Establishing a Positive Message Attitude
One way in which positive affect can be used to change behavior is via attitudes. Attitudes are positive- or negative-valenced evaluations of a message, a person, or an event. Attitudes are not static, as they can fluctuate over time (Erber, Hodges, & Wilson, 1995) and can depend on contextual and situational influences (Petty & Cacioppo, 1996). Two forms of attitudes are important for message design. First, message attitudes are feelings about a message, such as “I liked that message” or “That message made me laugh.” Second, issue attitudes are attitudes toward a behavior advocated in the message, such as “I feel positively about getting my child vaccinated.” Of course, issue attitude is of primary importance to health communication practitioners because it is an immediate predictor of behavioral intention (Ajzen, 1991). Research by Dillard and Peck (2000) and Nan (2008) demonstrated that positive affect can influence issue attitude through message attitude (i.e., positive affect ➔ message attitude ➔ issue attitude). When a message induces feelings of positive affect in the message viewer, he or she is more likely to establish a positive attitude toward the message (i.e., message attitude), which in turn positively influences attitude toward the issue promoted in that message (i.e., issue attitude).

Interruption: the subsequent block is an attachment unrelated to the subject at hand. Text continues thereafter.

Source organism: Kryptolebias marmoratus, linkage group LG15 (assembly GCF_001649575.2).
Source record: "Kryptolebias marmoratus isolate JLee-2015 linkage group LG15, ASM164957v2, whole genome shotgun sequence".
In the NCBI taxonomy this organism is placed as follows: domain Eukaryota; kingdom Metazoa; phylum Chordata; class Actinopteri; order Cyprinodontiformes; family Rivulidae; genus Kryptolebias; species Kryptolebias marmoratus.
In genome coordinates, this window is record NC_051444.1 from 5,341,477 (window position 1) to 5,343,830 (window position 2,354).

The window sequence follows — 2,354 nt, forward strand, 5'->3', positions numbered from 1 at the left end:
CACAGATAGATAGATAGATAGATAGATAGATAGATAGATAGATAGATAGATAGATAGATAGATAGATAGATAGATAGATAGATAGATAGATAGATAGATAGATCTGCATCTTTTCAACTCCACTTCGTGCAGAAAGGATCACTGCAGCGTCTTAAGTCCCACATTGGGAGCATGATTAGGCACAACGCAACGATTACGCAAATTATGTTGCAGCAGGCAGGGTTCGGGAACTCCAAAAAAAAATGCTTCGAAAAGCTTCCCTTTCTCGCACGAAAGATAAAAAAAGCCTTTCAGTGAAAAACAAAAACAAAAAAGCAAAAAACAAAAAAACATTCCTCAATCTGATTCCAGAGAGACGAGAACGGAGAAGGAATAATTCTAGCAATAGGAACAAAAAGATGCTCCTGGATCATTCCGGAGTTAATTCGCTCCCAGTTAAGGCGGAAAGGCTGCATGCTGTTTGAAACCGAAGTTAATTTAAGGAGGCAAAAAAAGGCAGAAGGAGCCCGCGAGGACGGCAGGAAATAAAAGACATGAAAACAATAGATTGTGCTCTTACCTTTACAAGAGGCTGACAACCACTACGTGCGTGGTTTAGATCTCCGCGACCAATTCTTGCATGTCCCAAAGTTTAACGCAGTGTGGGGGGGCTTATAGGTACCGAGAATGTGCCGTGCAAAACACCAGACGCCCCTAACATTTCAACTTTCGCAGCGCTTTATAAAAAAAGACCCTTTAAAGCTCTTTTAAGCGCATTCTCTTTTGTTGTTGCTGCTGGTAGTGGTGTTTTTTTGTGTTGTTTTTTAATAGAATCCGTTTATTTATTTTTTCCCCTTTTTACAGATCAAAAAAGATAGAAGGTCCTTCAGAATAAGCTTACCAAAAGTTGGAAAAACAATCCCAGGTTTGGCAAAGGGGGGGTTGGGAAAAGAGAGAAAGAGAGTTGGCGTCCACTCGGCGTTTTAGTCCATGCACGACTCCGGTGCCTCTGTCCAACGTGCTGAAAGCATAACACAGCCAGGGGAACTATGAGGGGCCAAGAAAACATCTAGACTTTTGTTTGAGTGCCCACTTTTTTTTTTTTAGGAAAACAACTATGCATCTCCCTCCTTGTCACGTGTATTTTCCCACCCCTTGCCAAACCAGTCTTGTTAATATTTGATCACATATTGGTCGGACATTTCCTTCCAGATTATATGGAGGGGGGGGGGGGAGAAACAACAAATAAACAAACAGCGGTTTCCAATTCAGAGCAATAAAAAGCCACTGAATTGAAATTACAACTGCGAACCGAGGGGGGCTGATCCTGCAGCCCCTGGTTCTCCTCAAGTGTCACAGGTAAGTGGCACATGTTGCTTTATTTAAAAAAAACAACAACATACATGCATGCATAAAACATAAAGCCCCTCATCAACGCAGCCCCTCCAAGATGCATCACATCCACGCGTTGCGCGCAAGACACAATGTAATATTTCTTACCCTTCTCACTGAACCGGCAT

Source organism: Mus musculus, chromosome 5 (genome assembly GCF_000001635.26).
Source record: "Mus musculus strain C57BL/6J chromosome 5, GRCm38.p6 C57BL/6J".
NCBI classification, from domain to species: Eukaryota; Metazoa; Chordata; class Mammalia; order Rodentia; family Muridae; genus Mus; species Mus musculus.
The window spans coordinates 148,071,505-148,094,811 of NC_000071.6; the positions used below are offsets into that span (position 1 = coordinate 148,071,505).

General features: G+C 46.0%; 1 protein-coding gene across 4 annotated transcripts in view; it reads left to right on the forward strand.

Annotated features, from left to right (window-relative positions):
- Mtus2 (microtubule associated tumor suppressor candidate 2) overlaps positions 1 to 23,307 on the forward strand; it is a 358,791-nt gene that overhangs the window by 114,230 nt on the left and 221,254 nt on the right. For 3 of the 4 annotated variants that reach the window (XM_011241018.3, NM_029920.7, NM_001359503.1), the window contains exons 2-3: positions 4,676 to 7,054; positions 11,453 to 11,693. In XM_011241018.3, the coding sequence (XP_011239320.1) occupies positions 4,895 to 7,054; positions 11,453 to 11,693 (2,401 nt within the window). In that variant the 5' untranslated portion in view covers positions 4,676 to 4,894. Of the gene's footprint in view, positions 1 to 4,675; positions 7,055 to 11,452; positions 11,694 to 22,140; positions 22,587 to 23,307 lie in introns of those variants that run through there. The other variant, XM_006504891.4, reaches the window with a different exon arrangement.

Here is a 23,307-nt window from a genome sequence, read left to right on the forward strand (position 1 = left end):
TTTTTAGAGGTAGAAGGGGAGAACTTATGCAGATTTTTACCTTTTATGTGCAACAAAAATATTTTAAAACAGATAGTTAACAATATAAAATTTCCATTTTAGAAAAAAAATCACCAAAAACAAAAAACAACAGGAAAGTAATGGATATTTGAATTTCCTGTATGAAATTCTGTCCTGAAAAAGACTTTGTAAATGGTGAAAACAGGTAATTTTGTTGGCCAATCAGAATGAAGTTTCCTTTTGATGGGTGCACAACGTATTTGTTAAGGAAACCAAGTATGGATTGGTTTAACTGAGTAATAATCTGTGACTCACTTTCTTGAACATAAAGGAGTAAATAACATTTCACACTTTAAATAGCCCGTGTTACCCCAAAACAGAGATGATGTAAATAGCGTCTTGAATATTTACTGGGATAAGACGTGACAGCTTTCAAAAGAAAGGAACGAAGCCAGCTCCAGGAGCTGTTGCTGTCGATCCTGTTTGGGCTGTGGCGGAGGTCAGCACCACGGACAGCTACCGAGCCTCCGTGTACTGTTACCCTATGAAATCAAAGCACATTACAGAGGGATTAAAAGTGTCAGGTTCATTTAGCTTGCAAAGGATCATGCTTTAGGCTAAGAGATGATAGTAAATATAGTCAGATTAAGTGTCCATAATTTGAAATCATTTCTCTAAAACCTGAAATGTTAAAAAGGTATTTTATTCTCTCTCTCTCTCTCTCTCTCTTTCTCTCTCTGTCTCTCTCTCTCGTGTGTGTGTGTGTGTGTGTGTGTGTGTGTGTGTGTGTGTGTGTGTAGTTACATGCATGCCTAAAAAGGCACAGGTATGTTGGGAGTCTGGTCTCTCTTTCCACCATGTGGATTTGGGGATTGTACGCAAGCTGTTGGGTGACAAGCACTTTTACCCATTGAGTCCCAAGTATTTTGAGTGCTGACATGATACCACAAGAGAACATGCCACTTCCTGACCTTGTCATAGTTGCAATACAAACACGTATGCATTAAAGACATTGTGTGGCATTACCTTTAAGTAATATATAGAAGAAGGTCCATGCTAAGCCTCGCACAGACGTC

Positive Affect ➔ Message Attitude
While health practitioners use the term message attitude, social marketing practitioners may be more familiar with the term attitude towards the ad, which refers to “a predisposition to respond in a favorable or unfavorable manner to a particular advertising stimulus during a particular exposure occasion” (Lutz, 1985, p. 46). Thus, we use the term ad attitude when referring to advertising research, and message attitude when referring to public health communication research. Pham, Geuens, and De Pelsmacker (2013) examined responses from 1,576 viewers of over 1,000 commercials that advertised a wide array of products. They found consistent support for positive feelings evoked by the messages predicting positive ad attitude across types of products and that this relationship was not dependent on the level of involvement with the message.